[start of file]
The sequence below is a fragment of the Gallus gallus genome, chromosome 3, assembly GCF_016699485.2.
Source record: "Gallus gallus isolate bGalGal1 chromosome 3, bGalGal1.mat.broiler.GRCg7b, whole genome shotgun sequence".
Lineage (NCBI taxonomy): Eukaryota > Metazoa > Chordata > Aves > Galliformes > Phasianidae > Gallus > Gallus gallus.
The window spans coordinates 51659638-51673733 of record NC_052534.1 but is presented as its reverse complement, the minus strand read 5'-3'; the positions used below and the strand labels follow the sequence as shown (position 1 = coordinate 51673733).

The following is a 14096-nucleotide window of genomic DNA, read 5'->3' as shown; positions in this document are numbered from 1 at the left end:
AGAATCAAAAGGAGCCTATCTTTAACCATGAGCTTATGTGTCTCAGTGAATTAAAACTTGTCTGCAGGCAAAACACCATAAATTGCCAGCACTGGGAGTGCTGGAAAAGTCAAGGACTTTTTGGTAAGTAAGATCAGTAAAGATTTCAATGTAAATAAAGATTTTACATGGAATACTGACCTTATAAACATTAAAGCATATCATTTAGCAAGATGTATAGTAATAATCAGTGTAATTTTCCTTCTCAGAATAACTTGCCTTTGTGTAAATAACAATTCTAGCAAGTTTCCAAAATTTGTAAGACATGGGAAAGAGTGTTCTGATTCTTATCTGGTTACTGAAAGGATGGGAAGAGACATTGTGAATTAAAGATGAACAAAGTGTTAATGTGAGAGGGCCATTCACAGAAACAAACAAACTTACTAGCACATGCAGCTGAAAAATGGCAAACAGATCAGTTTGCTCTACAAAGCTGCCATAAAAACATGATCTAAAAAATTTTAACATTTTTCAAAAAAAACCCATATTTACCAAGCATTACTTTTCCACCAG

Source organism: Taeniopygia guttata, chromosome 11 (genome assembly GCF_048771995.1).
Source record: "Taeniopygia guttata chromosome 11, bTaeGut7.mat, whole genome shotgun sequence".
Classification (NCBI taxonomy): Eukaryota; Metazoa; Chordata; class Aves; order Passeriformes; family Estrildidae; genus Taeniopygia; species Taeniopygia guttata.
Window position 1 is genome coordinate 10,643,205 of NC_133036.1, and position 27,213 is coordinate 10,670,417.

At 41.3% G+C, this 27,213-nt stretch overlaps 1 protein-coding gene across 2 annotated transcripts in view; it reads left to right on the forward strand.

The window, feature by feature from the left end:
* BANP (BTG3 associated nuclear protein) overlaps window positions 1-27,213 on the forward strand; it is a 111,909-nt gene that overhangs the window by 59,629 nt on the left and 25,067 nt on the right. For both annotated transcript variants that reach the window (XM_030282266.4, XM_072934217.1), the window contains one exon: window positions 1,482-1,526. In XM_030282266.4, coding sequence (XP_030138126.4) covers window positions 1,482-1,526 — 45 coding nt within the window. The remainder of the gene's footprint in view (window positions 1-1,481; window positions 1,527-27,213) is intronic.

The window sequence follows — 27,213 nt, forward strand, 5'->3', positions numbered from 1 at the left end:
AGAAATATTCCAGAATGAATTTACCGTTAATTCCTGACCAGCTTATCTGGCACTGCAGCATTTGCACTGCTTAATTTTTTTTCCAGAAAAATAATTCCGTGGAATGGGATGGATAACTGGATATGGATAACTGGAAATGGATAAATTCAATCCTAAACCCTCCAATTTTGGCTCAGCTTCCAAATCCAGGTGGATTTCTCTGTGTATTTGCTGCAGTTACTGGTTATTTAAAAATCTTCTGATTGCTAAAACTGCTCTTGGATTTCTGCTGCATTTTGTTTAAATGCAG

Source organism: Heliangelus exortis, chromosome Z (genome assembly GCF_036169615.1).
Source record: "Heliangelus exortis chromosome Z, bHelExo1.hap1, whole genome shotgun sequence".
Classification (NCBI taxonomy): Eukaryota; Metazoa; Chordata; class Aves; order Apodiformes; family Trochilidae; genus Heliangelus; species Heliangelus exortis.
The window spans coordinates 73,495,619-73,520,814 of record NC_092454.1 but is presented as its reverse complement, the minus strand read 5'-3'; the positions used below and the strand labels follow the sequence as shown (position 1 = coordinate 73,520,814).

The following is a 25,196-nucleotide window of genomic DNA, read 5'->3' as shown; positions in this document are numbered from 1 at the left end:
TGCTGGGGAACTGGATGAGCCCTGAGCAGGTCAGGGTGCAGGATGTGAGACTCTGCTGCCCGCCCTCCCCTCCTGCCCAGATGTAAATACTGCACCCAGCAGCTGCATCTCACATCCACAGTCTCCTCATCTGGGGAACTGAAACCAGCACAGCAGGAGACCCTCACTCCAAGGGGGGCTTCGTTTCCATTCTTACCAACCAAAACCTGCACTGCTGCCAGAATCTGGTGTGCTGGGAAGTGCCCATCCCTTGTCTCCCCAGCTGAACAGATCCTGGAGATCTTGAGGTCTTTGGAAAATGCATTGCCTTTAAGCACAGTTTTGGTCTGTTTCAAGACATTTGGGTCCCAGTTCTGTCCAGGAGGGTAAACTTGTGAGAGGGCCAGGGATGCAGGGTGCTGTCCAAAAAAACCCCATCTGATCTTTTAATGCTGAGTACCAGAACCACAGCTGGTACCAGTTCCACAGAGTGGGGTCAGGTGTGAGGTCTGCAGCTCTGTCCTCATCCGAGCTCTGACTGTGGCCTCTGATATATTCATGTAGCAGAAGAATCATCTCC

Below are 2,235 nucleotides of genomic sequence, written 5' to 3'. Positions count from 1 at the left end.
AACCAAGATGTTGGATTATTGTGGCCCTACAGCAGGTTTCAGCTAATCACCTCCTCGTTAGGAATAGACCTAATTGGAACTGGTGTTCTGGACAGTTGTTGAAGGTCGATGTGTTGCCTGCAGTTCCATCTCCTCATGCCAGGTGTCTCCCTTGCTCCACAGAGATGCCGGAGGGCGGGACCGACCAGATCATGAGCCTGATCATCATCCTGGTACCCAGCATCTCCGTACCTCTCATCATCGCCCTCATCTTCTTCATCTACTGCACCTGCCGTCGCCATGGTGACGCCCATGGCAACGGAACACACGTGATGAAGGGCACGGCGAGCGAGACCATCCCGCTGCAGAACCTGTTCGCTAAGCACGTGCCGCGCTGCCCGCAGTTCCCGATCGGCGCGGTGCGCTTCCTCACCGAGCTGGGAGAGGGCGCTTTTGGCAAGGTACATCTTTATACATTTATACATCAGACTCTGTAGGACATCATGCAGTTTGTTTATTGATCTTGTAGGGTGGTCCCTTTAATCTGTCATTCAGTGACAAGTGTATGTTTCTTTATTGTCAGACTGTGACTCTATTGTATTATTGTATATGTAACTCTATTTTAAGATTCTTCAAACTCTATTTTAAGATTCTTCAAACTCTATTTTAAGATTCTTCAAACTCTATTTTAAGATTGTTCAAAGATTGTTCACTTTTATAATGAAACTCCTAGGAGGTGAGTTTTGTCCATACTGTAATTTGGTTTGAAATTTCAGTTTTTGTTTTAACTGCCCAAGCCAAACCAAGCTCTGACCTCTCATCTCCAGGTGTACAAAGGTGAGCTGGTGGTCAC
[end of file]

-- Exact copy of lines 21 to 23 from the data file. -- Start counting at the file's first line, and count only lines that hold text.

TGCTGGGGAACTGGATGAGCCCTGAGCAGGTCAGGGTGCAGGATGTGAGACTCTGCTGCCCGCCCTCCCCTCCTGCCCAGATGTAAATACTGCACCCAGCAGCTGCATCTCACATCCACAGTCTCCTCATCTGGGGAACTGAAACCAGCACAGCAGGAGACCCTCACTCCAAGGGGGGCTTCGTTTCCATTCTTACCAACCAAAACCTGCACTGCTGCCAGAATCTGGTGTGCTGGGAAGTGCCCATCCCTTGTCTCCCCAGCTGAACAGATCCTGGAGATCTTGAGGTCTTTGGAAAATGCATTGCCTTTAAGCACAGTTTTGGTCTGTTTCAAGACATTTGGGTCCCAGTTCTGTCCAGGAGGGTAAACTTGTGAGAGGGCCAGGGATGCAGGGTGCTGTCCAAAAAAACCCCATCTGATCTTTTAATGCTGAGTACCAGAACCACAGCTGGTACCAGTTCCACAGAGTGGGGTCAGGTGTGAGGTCTGCAGCTCTGTCCTCATCCGAGCTCTGACTGTGGCCTCTGATATATTCATGTAGCAGAAGAATCATCTCC

Below are 2,235 nucleotides of genomic sequence, written 5' to 3'. Positions count from 1 at the left end.
AACCAAGATGTTGGATTATTGTGGCCCTACAGCAGGTTTCAGCTAATCACCTCCTCGTTAGGAATAGACCTAATTGGAACTGGTGTTCTGGACAGTTGTTGAAGGTCGATGTGTTGCCTGCAGTTCCATCTCCTCATGCCAGGTGTCTCCCTTGCTCCACAGAGATGCCGGAGGGCGGGACCGACCAGATCATGAGCCTGATCATCATCCTGGTACCCAGCATCTCCGTACCTCTCATCATCGCCCTCATCTTCTTCATCTACTGCACCTGCCGTCGCCATGGTGACGCCCATGGCAACGGAACACACGTGATGAAGGGCACGGCGAGCGAGACCATCCCGCTGCAGAACCTGTTCGCTAAGCACGTGCCGCGCTGCCCGCAGTTCCCGATCGGCGCGGTGCGCTTCCTCACCGAGCTGGGAGAGGGCGCTTTTGGCAAGGTACATCTTTATACATTTATACATCAGACTCTGTAGGACATCATGCAGTTTGTTTATTGATCTTGTAGGGTGGTCCCTTTAATCTGTCATTCAGTGACAAGTGTATGTTTCTTTATTGTCAGACTGTGACTCTATTGTATTATTGTATATGTAACTCTATTTTAAGATTCTTCAAACTCTATTTTAAGATTCTTCAAACTCTATTTTAAGATTCTTCAAACTCTATTTTAAGATTGTTCAAAGATTGTTCACTTTTATAATGAAACTCCTAGGAGGTGAGTTTTGTCCATACTGTAATTTGGTTTGAAATTTCAGTTTTTGTTTTAACTGCCCAAGCCAAACCAAGCTCTGACCTCTCATCTCCAGGTGTACAAAGGTGAGCTGGTGGTCAC